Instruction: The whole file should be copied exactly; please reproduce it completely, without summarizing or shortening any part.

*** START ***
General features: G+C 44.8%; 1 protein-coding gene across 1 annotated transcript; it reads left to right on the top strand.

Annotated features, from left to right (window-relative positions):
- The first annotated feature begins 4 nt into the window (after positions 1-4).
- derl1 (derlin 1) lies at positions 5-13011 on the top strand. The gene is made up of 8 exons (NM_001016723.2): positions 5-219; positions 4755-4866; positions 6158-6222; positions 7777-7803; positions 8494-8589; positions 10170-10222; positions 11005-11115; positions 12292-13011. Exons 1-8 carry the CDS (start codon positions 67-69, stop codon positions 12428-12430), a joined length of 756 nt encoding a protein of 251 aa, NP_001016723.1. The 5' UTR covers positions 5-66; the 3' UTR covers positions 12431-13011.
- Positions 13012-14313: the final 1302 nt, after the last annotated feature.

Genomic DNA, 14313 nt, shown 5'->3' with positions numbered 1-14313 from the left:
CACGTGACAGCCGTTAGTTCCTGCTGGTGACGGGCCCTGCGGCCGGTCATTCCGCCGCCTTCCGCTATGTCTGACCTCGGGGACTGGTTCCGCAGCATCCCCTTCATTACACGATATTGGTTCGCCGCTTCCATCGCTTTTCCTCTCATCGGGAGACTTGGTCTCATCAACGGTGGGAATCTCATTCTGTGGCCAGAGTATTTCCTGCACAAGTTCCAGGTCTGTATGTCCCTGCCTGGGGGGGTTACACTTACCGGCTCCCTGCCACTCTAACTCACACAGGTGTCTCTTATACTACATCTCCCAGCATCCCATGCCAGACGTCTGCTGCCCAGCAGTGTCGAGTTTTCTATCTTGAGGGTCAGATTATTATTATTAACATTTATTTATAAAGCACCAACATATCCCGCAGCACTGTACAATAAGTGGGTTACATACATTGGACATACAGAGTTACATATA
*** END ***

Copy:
General features: G+C 44.8%; 1 protein-coding gene across 1 annotated transcript; it reads left to right on the top strand.

Annotated features, from left to right (window-relative positions):
- The first annotated feature begins 4 nt into the window (after positions 1-4).
- derl1 (derlin 1) lies at positions 5-13011 on the top strand. The gene is made up of 8 exons (NM_001016723.2): positions 5-219; positions 4755-4866; positions 6158-6222; positions 7777-7803; positions 8494-8589; positions 10170-10222; positions 11005-11115; positions 12292-13011. Exons 1-8 carry the CDS (start codon positions 67-69, stop codon positions 12428-12430), a joined length of 756 nt encoding a protein of 251 aa, NP_001016723.1. The 5' UTR covers positions 5-66; the 3' UTR covers positions 12431-13011.
- Positions 13012-14313: the final 1302 nt, after the last annotated feature.

Genomic DNA, 14313 nt, shown 5'->3' with positions numbered 1-14313 from the left:
CACGTGACAGCCGTTAGTTCCTGCTGGTGACGGGCCCTGCGGCCGGTCATTCCGCCGCCTTCCGCTATGTCTGACCTCGGGGACTGGTTCCGCAGCATCCCCTTCATTACACGATATTGGTTCGCCGCTTCCATCGCTTTTCCTCTCATCGGGAGACTTGGTCTCATCAACGGTGGGAATCTCATTCTGTGGCCAGAGTATTTCCTGCACAAGTTCCAGGTCTGTATGTCCCTGCCTGGGGGGGTTACACTTACCGGCTCCCTGCCACTCTAACTCACACAGGTGTCTCTTATACTACATCTCCCAGCATCCCATGCCAGACGTCTGCTGCCCAGCAGTGTCGAGTTTTCTATCTTGAGGGTCAGATTATTATTATTAACATTTATTTATAAAGCACCAACATATCCCGCAGCACTGTACAATAAGTGGGTTACATACATTGGACATACAGAGTTACATATA